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After a rough end to the 2009 year, I had no idea what surprises 2010 would bring me. I wasn't going to make it to my homeland for the 2010 soccer world cup which was to say the least a little disappointing. I was sitting at home one afternoon when I heard the oh so familiar ring tone of Skype on my laptop. I answered the call and on the other end of the line was the COO of Wave Loch, Marshall Myrman. This was the first time I had been told the FlowRider Mobile was on its way to Brazil for a 4 month long promotional tour for Kraft. Four events on four different beaches in Brazil. My first thought was, WOW! I sat back on the couch, looked up at the ceiling and ran the scenario through my head: good waves, beautiful beaches, flow riding, summer time. This was a journey into the unknown that i couldn't turn down.
My journey began in the city of Sao Paolo, which was about a 10 hour plane ride from Texas. Wave Loch technician Zak Tolli would be joining me in a week and would be my right hand man on this adventure. As I entered the airport greeting area, I noticed a man holding a sign with my name on it. I headed for this stranger and too my surprise and joy he greeted me in English. My Portuguese is nonexistent. It turns out that Pedro is one of the project coordinators of the tour and was my no. 1 go to man. It wasn’t long before we became friends as he was my unofficial translator, a vital asset in a country where no one speaks English. My first real experience as a Gringo was shopping in a mall. I walk into a store and ATTEMPT to communicate with a salesman but the guy looks at me with a default blank look and nods his head from side to side. He then runs around the store asking any-one if they speak English to come help me. I stand there feeling like my pants have dropped to my ankles. Out of place and no idea how to fix it. I leave the store empty handed and once again, I look up at the ceiling and think to myself, is this what 4 months of Brazil is going to be like?
After a few days in Sao Paolo, and reunited with Zak, the team that would make this tour happen jumped into a van equipped with a DVD player and some very needed aircon and headed to the city of Guaruja which is where we would kick off the 4 month tour.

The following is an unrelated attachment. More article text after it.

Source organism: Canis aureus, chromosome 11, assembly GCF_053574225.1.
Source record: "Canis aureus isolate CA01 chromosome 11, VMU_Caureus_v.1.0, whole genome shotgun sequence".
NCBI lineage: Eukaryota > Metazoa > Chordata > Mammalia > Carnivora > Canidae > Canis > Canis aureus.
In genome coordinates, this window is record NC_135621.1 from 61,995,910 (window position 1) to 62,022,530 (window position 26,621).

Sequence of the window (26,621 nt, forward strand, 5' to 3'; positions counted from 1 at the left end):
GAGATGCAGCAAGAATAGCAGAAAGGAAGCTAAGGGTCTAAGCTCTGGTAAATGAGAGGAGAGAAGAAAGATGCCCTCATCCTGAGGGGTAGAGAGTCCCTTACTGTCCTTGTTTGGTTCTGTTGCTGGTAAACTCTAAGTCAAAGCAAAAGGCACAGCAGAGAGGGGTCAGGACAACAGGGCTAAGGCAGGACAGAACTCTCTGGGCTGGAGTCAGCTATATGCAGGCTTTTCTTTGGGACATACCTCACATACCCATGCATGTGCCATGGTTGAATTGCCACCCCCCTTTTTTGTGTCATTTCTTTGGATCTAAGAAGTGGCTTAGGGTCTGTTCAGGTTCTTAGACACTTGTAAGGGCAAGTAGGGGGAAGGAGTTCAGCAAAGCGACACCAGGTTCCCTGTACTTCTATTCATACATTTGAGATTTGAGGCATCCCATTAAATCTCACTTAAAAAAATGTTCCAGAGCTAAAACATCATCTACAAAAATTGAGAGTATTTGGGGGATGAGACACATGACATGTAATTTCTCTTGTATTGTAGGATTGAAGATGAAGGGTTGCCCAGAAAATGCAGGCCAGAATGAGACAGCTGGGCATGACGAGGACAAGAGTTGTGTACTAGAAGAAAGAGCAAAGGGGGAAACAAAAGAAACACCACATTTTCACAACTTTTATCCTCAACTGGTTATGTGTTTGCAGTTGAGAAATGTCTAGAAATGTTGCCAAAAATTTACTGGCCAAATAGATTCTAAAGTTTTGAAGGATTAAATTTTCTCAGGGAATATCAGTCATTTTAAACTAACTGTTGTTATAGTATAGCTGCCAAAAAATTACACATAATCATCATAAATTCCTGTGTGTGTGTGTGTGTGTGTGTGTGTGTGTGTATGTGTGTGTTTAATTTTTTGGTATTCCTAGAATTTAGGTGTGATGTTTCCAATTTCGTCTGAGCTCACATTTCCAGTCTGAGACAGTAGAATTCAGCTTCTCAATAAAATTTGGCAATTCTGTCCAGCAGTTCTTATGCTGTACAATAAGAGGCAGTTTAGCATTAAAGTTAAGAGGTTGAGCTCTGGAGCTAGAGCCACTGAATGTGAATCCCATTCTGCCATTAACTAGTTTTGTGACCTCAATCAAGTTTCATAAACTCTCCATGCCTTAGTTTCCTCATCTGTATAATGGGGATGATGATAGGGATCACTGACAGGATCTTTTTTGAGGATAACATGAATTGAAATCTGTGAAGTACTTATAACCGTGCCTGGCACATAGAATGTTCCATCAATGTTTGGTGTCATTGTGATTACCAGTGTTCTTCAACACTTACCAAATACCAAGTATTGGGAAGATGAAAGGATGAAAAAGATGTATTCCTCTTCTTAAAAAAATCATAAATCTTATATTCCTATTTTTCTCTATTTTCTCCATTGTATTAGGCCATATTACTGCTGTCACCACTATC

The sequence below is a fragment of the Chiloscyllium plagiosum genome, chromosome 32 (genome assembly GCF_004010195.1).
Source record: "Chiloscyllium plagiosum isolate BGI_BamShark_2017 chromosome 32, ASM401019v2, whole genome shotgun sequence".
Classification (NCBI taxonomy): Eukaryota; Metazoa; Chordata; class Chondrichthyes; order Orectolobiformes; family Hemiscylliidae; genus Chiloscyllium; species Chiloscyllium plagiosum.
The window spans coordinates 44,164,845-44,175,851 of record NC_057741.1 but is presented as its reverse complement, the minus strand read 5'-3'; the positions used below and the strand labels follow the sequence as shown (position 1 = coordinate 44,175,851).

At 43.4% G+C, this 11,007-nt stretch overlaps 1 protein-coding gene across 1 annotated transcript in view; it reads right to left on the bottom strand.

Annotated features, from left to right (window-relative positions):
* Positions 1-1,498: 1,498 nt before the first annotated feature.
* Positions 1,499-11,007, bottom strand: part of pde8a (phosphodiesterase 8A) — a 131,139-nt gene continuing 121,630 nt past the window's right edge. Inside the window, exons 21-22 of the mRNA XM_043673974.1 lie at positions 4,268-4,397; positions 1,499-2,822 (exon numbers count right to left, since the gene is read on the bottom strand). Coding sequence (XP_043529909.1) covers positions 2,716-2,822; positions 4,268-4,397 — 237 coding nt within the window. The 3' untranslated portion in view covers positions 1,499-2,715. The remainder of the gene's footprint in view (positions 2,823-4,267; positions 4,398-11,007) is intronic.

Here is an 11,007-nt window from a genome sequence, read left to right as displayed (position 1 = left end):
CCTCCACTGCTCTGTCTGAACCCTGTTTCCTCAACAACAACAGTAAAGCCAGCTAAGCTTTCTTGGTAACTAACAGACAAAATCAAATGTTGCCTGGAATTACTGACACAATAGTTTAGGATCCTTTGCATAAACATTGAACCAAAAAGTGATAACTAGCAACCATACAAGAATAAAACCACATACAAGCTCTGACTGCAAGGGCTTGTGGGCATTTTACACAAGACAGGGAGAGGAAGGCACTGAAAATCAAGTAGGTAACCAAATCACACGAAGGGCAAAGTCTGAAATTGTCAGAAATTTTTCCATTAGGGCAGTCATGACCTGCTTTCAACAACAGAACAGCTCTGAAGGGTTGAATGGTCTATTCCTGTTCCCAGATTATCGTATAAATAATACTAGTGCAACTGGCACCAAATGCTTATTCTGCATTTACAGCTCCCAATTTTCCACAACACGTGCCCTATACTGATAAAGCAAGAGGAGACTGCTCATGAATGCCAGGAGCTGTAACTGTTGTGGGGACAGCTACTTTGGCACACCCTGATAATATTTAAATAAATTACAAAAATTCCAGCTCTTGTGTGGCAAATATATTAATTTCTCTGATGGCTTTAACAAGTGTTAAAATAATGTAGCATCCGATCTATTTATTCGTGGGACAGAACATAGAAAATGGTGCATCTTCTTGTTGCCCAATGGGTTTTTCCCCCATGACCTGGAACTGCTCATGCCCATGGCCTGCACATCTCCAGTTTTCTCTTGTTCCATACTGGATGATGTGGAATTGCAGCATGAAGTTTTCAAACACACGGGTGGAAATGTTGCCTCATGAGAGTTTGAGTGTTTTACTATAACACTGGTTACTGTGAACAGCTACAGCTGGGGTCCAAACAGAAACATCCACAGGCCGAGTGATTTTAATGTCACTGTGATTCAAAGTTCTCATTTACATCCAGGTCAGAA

Traffic in Brazil is ridiculous. and everything takes twice as long as it should. I kept noticing how poor this country was. There are hundreds of buildings closely built next to one another looking like dilapidating relics that had been there for thousands of years. These broken down neighborhoods would be separated by lush green forests with waterfalls in the distance. Nothing like I had pictured. The one thing I was right about was the beaches. The first event was setup directly on the sand which was a first for the Mo Flow. The beach would stretch for as long as the eye could see and was packed with tourists and locals.
I had ridden the Mo Flow hundreds of times in the past, but never considered how it was put together. After hours and hours of digging and pushing and a lot of horse power, we finally got the Mo Flow positioned on its foundation about 50 meters from the waters edge. Zak took me under his wing and showed me the in’s, outs, up’s and downs of this unique machine. By the evening, I felt as if I had been run over by a bus. My hands were sore, my body was covered in grease and sand and I had been burned to the point where applying sun block just made the pain worse. This was my first day? I woke up the next morning wondering if i had made a huge mistake but once I had some momentum all doubts were gone. Building something that you know will give you enjoyment fuels your motivation and completing the structure gave us an incredible sense of accomplishment. It was now time to have fun on our toy.